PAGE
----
The paper’s columnist Orlando Farias de Lima, editor-in-chief Taiza Brito, and other journalists also received death threats, after disseminating information on a police operation that culminated in the detention of several public officials and businesspersons.


This year, the Office of the Special Rapporteur received information on a decision of July 6, 2004, by the Court of Appeals of Pará that confirmed a guilty judgment[7] against journalist Lúcio Flávio Pinto, director of the daily Jornal Pessoal of Belém, the capital of Pará.


In 2000, Pinto published information criticizing a decision of a judge who brought the criminal action against him. Pinto appealed the decision to the same Court, but his appeal was rejected. Other remedies being pursued by Pinto may be analyzed in the Court of Appeals and in the Federal Supreme Court.[8]


In previous reports, the Office of the Special Rapporteur has described proceedings against journalists who publish reports and criticisms of public officials, particularly those related to judicial decisions.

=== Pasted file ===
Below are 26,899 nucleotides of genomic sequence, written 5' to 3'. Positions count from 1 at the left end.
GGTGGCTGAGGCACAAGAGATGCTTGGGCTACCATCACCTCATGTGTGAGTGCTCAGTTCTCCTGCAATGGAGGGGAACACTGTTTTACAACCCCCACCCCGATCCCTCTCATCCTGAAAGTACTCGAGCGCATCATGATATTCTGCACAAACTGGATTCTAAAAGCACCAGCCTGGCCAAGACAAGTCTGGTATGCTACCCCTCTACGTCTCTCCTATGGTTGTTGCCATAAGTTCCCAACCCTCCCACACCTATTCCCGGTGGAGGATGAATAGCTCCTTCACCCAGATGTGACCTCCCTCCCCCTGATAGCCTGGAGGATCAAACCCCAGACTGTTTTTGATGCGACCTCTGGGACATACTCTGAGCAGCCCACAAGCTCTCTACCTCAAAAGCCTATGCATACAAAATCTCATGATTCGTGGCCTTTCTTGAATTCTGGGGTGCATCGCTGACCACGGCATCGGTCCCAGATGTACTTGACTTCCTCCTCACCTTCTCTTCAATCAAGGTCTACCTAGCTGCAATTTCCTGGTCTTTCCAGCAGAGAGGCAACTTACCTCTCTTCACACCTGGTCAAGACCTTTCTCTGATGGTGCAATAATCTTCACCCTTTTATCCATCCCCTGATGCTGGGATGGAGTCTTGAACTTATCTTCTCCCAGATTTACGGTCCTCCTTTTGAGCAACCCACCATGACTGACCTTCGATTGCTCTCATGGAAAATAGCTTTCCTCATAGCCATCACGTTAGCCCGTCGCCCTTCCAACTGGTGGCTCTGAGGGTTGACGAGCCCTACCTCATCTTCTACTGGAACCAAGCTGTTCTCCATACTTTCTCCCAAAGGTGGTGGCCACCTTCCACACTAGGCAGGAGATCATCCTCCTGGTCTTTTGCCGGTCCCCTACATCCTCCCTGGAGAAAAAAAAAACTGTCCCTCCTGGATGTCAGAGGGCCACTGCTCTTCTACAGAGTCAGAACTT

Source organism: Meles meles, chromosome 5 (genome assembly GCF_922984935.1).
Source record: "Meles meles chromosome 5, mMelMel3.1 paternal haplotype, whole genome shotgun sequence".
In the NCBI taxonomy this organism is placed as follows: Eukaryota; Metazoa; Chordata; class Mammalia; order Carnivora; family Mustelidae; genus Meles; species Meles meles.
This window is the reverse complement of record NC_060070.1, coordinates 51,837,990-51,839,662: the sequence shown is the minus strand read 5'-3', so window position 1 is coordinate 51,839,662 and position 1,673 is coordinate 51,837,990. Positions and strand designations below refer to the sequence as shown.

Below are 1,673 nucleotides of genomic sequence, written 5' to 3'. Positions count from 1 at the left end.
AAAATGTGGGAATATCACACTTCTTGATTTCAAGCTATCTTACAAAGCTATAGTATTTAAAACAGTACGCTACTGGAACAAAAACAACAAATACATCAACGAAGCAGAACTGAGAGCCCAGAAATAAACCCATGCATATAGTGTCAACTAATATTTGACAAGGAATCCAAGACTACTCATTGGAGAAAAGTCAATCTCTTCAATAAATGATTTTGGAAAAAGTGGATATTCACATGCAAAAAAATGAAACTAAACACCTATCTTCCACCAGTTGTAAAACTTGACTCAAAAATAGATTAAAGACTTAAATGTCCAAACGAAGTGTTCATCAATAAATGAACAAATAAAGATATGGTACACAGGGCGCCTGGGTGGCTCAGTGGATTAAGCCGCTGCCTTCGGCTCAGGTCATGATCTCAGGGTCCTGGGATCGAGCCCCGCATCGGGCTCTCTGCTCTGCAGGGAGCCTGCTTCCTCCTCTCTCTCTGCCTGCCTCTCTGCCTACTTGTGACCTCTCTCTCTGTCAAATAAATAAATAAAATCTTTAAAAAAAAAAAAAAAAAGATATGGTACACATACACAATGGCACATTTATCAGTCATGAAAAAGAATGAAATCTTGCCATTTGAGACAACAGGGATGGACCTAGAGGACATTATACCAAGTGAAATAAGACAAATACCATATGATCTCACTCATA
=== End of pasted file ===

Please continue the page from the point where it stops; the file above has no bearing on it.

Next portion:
These proceedings are possible due to the existence of criminal laws that may be invoked by public officials, and which could have a chilling effect for those who wish to participate in the free democratic debate.


The Office of the Special Rapporteur urges Brazilian authorities to review this legislation in light of the standards established by the inter-American system.  


In May 2004, the Office of the Special Rapporteur expressed its concern through a press release[9] regarding the case of journalist Larry Rohter, correspondent of the U.S. newspaper The New York Times, whose visa was cancelled on May 11, 2004, by the government of Brazil after he published information on certain personal conduct by the President of Brazil.[10]


The newspaper’s attorneys sent a letter to the government, and on May 17, 2004, Minister of Justice Márcio Thomas Bastos revoked the decision and closed the case.[11]


———
[1] Estadão, “Acordo enterra projeto que cria Conselho Federal de Jornalismo,” at www.estadao.com.br, November 12, 2004 and Inter-American Press Association, “Preocupa a la SIP proyecto de ley en Brasil, contrario a la libertad de expresión y de prensa,” press release of August 10, 2004.